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Browning on Wool Rug

QUESTION:

I have a wool area rug that had been cleaned, dried and rolled. 

Unfortunately, heavy rains penetrated my shop and allowed moisture to act upon this rug. After unrolling, I found browning.

What product is recommended for neutralization/reversal? I would typically resort to re-clean, blow dry and allow acidic rinse to do its part. My concern, the browning is heavy blotches in a few areas and I'm concerned that my approach would not be thorough enough for it. Any thoughts and suggestions would be deeply appreciated.

ANSWER:

You didn't mention the rug's construction, so I'm assuming that this is a hand-knotted, hand-tufted or machine-woven rug.  If you have cellulosic browning on a wool rug, there must be cellulosic (cotton, jute) foundation yarns present, since wool doesn’t brown.  If foundation yarns are synthetic, the "browning" might be dye migration. 

Assuming browning, I would:

1.     mix a reducer shampoo (e.g., Prochem Fine Fabric Cotton Shampoo or Chemspec Haitian Cotton Shampoo) according to label directions.  Do not use an oxidizer, such as hydrogen peroxide, since that can remove color and eventually damage wool fiber;

2.     after vacuuming and dusting the rug, pre-spray the reducer shampoo on the obviously browned spots; then overall;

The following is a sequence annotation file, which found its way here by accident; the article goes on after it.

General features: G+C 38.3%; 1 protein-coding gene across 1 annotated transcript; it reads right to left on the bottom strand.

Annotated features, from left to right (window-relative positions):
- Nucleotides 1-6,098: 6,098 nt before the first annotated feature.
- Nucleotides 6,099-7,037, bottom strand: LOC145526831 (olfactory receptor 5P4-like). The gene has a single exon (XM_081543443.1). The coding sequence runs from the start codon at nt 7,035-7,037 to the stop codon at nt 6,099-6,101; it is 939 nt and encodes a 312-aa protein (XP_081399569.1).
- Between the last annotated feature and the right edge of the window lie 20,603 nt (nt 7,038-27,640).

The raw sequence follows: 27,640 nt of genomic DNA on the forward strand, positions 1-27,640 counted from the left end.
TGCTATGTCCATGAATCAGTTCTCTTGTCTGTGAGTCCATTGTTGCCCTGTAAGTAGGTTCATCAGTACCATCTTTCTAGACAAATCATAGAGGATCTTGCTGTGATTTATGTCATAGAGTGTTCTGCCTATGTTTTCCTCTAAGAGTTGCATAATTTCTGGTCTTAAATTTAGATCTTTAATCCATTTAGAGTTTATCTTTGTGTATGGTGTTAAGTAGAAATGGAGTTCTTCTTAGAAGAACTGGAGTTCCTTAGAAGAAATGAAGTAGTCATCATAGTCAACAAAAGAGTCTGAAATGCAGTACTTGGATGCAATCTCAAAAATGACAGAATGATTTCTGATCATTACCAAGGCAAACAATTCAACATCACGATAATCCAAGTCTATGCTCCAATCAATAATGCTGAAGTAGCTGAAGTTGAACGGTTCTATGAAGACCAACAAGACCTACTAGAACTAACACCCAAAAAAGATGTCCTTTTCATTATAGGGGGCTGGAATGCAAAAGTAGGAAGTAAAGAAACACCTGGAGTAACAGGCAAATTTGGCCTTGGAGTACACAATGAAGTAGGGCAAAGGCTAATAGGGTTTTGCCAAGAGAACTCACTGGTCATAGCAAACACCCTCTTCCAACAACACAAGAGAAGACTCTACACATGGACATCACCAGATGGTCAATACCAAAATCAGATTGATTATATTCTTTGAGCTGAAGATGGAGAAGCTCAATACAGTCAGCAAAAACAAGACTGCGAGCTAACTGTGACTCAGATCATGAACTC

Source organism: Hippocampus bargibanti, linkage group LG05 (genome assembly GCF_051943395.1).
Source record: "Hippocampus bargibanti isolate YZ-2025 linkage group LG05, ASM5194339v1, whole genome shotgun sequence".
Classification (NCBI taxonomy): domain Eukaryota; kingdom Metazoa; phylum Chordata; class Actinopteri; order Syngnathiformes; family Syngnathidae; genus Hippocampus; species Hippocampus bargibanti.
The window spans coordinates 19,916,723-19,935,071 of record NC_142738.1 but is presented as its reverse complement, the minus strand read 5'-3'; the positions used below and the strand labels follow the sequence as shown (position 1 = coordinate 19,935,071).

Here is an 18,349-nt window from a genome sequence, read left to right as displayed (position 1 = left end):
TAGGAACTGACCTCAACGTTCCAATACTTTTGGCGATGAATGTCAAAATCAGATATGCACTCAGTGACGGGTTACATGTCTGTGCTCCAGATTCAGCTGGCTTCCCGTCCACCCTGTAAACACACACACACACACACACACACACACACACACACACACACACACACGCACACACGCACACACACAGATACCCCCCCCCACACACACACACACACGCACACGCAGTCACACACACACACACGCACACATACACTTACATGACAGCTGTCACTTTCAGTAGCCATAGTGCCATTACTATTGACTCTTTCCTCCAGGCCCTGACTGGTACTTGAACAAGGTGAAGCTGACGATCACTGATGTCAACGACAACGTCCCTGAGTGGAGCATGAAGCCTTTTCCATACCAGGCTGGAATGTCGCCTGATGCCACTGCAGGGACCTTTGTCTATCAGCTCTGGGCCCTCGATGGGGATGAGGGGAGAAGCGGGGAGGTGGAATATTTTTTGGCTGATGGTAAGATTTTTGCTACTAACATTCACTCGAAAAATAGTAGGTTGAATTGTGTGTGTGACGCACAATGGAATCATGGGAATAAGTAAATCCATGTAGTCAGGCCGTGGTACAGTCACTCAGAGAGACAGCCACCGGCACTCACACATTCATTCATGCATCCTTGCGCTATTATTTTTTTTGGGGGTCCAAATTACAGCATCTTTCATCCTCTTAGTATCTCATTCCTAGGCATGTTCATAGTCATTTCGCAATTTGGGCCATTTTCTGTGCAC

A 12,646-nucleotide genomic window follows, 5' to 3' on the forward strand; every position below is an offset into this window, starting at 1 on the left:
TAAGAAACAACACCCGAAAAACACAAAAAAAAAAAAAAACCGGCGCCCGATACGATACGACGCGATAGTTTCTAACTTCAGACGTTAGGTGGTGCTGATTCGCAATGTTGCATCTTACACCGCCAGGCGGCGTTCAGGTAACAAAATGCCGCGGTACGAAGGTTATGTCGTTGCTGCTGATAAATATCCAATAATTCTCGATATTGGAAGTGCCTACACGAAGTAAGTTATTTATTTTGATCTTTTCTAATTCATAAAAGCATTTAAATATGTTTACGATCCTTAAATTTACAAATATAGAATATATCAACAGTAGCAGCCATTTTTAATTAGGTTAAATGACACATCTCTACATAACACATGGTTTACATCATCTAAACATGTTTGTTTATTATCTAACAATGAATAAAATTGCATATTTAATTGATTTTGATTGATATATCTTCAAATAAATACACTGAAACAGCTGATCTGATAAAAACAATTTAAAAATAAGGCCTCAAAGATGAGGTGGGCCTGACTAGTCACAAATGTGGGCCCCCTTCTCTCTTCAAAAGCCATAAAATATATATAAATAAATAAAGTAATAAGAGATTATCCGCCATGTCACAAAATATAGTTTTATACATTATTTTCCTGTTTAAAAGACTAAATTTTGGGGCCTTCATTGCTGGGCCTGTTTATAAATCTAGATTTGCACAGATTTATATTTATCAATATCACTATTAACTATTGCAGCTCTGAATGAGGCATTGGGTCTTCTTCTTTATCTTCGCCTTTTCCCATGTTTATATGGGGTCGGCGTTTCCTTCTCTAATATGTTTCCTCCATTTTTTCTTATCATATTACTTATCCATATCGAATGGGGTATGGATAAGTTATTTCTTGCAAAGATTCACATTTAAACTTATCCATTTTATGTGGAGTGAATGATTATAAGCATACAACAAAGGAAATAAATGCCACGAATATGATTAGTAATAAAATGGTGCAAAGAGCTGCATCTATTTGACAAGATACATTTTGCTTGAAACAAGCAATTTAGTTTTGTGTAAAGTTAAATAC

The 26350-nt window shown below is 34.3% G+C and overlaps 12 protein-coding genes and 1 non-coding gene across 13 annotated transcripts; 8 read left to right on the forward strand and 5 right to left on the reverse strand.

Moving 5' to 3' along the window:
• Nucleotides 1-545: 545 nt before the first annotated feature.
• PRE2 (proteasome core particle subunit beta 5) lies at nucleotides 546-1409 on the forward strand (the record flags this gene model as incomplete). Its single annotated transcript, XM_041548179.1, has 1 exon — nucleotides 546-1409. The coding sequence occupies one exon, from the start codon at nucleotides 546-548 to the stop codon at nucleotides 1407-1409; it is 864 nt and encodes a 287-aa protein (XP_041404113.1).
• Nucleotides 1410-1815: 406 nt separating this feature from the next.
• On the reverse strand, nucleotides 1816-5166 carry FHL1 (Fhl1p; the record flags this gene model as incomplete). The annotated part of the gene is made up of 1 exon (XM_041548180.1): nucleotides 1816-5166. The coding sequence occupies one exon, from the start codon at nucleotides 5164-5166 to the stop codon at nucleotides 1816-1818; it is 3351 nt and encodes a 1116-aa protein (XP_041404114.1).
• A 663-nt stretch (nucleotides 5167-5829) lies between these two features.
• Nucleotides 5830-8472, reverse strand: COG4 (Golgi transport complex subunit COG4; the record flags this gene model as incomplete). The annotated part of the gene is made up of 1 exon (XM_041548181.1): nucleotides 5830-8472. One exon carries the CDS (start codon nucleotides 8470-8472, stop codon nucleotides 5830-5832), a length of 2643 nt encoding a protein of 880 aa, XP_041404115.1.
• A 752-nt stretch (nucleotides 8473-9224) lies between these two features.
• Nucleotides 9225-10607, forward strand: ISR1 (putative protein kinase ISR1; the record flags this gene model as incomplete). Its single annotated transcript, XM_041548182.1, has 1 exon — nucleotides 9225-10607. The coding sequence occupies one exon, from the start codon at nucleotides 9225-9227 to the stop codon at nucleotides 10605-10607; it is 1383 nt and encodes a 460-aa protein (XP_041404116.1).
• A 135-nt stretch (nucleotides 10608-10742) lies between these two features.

3.     agitate with cylindrical or rotary brush action.  If this is true cellulosic browning you should see correction occurring immediately;

4.     allow 15-20 minutes of dwell time;

5.     mix an acid rinse (acetic or formulated acid product) solution and pour it into your hot water extraction unit;

6.     thoroughly hot water rinse the rug overall at least three times, concentrating on the browned areas;

7.     dry vacuum stroke after wet cleaning each section of the rug;

8.     groom the rug with the pile lay;

9.     force dry, preferably upside down on an air table;

10.    inspect the rug after drying;

11.    if any browning remains, you can mist apply a 3% peroxide solution, but remember, that browning is confined to the tips of yarns – so don’t over-apply; 

12.    force dry again with an airmover. 

If it’s true browning, that should correct the problem.  If it’s dye migration, that might not be correctable. 

Hope this helps. 

L. Jeff Bishop, SCRT Technical Advisor
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Clean Care Seminars, Inc.
983 Tate Dr. Unit 1
Dothan, AL 36301
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